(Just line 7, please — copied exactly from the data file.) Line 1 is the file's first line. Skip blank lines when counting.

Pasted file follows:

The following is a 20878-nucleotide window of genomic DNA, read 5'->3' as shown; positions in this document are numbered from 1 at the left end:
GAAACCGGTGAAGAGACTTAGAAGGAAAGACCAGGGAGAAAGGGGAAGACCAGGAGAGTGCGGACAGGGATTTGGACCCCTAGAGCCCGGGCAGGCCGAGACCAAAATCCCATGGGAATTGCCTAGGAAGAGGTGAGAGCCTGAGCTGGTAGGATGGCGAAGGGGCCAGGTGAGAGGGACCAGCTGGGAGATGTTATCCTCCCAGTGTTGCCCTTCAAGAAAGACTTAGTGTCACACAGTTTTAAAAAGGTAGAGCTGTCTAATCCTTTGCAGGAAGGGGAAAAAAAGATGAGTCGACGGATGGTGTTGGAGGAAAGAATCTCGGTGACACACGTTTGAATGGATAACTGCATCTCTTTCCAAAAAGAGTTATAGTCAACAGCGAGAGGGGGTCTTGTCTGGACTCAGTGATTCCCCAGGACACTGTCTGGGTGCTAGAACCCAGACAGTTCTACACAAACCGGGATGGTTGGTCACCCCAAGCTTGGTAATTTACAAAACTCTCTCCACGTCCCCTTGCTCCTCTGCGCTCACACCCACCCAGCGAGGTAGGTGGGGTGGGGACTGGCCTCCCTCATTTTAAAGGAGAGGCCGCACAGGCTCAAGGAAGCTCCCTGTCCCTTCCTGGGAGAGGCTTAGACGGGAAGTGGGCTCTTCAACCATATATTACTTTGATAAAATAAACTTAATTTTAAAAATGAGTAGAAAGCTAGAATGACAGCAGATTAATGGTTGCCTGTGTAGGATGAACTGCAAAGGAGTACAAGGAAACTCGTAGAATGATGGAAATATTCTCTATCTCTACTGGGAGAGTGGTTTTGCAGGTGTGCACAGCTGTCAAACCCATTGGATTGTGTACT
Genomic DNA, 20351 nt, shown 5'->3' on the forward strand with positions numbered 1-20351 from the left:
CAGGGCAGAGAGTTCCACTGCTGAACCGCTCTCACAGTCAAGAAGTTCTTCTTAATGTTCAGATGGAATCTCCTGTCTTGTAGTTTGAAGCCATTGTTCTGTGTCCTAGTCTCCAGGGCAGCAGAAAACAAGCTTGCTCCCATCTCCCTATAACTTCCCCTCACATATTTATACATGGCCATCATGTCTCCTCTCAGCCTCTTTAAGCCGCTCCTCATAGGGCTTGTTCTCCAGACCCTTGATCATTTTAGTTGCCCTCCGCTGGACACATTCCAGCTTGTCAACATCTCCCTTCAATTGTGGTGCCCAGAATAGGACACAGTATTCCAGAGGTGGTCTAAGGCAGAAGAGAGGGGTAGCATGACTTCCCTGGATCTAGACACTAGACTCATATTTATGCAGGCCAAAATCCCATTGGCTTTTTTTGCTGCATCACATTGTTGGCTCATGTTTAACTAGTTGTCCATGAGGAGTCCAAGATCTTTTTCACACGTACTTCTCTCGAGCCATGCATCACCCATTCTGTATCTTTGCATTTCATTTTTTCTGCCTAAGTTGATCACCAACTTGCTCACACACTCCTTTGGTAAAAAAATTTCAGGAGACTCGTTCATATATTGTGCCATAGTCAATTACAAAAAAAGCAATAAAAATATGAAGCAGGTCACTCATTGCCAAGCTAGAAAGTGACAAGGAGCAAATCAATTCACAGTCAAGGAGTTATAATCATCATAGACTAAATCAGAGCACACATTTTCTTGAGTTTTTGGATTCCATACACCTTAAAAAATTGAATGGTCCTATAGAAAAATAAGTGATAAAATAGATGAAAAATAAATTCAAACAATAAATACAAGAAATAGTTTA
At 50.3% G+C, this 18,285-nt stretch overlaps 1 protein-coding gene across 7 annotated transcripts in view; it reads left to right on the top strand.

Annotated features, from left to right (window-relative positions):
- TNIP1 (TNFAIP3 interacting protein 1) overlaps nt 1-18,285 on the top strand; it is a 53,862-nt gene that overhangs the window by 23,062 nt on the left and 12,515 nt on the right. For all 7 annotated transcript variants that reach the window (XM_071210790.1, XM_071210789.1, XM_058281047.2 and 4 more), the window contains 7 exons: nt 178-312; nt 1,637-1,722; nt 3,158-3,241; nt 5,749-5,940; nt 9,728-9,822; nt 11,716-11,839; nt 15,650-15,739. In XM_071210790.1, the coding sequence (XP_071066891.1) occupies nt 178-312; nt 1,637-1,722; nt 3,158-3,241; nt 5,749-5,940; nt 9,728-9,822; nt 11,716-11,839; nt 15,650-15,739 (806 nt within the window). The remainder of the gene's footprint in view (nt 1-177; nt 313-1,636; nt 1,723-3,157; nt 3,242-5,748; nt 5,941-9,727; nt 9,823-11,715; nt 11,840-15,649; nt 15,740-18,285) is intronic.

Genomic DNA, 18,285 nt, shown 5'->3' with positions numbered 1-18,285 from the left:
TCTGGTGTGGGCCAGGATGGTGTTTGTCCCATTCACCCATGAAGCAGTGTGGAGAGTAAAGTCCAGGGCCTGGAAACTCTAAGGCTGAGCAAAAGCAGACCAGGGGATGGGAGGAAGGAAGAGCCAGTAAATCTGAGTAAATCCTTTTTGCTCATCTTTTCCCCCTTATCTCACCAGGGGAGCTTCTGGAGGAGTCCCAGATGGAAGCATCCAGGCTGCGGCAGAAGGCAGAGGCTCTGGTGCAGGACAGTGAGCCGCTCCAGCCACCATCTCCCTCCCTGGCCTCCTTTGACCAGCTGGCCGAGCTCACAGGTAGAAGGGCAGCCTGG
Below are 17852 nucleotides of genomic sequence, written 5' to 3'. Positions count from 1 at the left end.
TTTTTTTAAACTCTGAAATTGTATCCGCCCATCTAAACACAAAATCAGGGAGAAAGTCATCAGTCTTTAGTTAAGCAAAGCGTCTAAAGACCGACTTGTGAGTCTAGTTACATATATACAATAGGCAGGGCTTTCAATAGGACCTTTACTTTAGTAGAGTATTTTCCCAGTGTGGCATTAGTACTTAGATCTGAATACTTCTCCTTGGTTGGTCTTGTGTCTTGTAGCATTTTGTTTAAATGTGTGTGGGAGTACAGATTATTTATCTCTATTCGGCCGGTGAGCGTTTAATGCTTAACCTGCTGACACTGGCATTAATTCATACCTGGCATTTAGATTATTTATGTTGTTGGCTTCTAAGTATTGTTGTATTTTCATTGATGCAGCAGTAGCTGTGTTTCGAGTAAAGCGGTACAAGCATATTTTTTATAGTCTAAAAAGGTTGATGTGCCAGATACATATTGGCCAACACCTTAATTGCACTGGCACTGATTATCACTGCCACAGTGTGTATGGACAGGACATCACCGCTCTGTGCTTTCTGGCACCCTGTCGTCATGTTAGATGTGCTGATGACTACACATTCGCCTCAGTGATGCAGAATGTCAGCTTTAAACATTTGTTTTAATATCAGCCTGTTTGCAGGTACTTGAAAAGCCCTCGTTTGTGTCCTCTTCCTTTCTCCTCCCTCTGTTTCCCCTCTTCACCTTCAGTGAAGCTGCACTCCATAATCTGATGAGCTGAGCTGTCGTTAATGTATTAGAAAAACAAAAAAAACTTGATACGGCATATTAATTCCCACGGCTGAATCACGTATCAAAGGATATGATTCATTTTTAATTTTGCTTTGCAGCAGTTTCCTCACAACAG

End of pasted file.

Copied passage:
- TNIP1 (TNFAIP3 interacting protein 1) overlaps nt 1-18,285 on the top strand; it is a 53,862-nt gene that overhangs the window by 23,062 nt on the left and 12,515 nt on the right. For all 7 annotated transcript variants that reach the window (XM_071210790.1, XM_071210789.1, XM_058281047.2 and 4 more), the window contains 7 exons: nt 178-312; nt 1,637-1,722; nt 3,158-3,241; nt 5,749-5,940; nt 9,728-9,822; nt 11,716-11,839; nt 15,650-15,739. In XM_071210790.1, the coding sequence (XP_071066891.1) occupies nt 178-312; nt 1,637-1,722; nt 3,158-3,241; nt 5,749-5,940; nt 9,728-9,822; nt 11,716-11,839; nt 15,650-15,739 (806 nt within the window). The remainder of the gene's footprint in view (nt 1-177; nt 313-1,636; nt 1,723-3,157; nt 3,242-5,748; nt 5,941-9,727; nt 9,823-11,715; nt 11,840-15,649; nt 15,740-18,285) is intronic.